“…Soros developed a concept he calls reflexivity.   The idea is that financial markets (and to a larger extent the economy as a whole) do not operate fully independent of the actions and biases of the participants…”

Now if ever there were a truth in the telling, a market mover and shaker openly identifying manipulative mechanisms is it. Saying investor confidence is tied to investor confidence, there is no hidden brilliance in all this. The end result the sentient human takes away here is, “Our livelihoods are tied to great players in some cosmic game of Monopoly,” add to this some “get rich quick” charlatans and BINGO! Watch this interview with Soros by CNBC’s Maria Bartiromo.

Not only does Soros effectively drive a wedge in between Germany and the rest of the EU, he pretty much labels all those unemployed people in America (and elsewhere I guess) as “resources”, rather than people. My father told me the world was going to hell in a hand-basket when businesses renamed personnel departments “human resource departments”. You can also denote from the images I have used from the World Economic Forum, classifications and sub-classifications of people and countries, even currencies, is something such organizations always do – weighing those resources?

By the way, were you aware there are over a million people in France that are homeless? How about over a quarter of a million in Germany, five million in Russia, 4% of the UK population, or 2.5 million Americans? That’s a lot of wasted resources.

Separating Europe

Four Europes? Further separation for what purpose?

It may interest the reader to know too, in 2008 Forbes listed George Soros as the 97th richest person in the world with a net worth of about $9 billion. Today George Soros is #22 on Forbes’ list with an estimated $19 billion, a tidy boost during the worst world economic crash since the Great Depression.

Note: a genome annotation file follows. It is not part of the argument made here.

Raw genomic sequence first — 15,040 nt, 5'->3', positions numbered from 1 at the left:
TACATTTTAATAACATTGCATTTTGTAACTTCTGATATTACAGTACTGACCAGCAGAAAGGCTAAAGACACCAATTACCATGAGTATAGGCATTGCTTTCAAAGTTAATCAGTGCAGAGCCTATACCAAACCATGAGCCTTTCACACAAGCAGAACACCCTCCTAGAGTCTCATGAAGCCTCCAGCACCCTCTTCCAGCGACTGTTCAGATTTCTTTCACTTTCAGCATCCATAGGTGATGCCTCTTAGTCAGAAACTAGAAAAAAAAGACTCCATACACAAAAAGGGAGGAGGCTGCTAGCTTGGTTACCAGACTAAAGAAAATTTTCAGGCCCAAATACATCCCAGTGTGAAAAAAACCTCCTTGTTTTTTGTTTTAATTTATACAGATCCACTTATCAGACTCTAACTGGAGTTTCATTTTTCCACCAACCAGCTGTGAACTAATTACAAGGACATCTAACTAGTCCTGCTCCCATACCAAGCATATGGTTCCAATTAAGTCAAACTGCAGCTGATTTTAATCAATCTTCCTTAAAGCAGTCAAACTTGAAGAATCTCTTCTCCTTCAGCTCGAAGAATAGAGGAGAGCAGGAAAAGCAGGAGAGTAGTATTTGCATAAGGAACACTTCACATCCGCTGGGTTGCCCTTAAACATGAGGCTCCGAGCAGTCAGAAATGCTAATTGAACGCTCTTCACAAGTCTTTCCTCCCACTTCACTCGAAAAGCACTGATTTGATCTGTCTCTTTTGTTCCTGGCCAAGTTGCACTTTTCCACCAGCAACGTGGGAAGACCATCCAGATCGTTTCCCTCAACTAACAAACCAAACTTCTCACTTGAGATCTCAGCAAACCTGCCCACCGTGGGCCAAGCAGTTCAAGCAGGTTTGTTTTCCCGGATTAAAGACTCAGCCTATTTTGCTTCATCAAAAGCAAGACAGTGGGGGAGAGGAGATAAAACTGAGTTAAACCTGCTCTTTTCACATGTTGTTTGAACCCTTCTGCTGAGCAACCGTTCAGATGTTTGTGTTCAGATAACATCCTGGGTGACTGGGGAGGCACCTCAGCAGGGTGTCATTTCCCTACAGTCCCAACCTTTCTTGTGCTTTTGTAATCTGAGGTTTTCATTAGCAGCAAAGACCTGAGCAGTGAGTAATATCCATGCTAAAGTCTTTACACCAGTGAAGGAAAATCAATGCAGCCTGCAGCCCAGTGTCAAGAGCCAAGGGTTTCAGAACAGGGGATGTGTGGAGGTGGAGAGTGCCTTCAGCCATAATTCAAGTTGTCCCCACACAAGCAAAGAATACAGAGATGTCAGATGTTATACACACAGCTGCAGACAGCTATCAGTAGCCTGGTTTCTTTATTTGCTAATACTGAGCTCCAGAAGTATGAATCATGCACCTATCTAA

You! The reader, potential home buyer or seller, REIT investor, or banker arrived at your pre-ordained destination – steady and holding economic mediocrity. Now we all await the decisions of Mr. and/or Mrs. BIG. Whatever you do though, try not to get taken to the cleaners while we wait for “Which Way Is Up”.

Homeless World Cup

Flaco Lopez, a Street Soccer México A.C. player, showing his dribbling skills where he hung around while he was homeless – Courtesy Homeless World Cup

 

Finally, “up” for the World Economic Forum team obviously takes a decidedly vertical approach. The image below show what this Swiss group thinks will change the world, a teamwork effort to climb in the Alps. The image above (and I place it there for symbolic reasons) is from The Homeless World Cup, an organization dedicated to helping homeless people raise themselves up via football and team work etc. And while the decision makers of the world partition us all up into neat little groups and states, there is really only one division, you know?

MatterhornNepal-GuideSource

Scaling Allalinhorn to promote team building via MatterhornNepal-GuideSource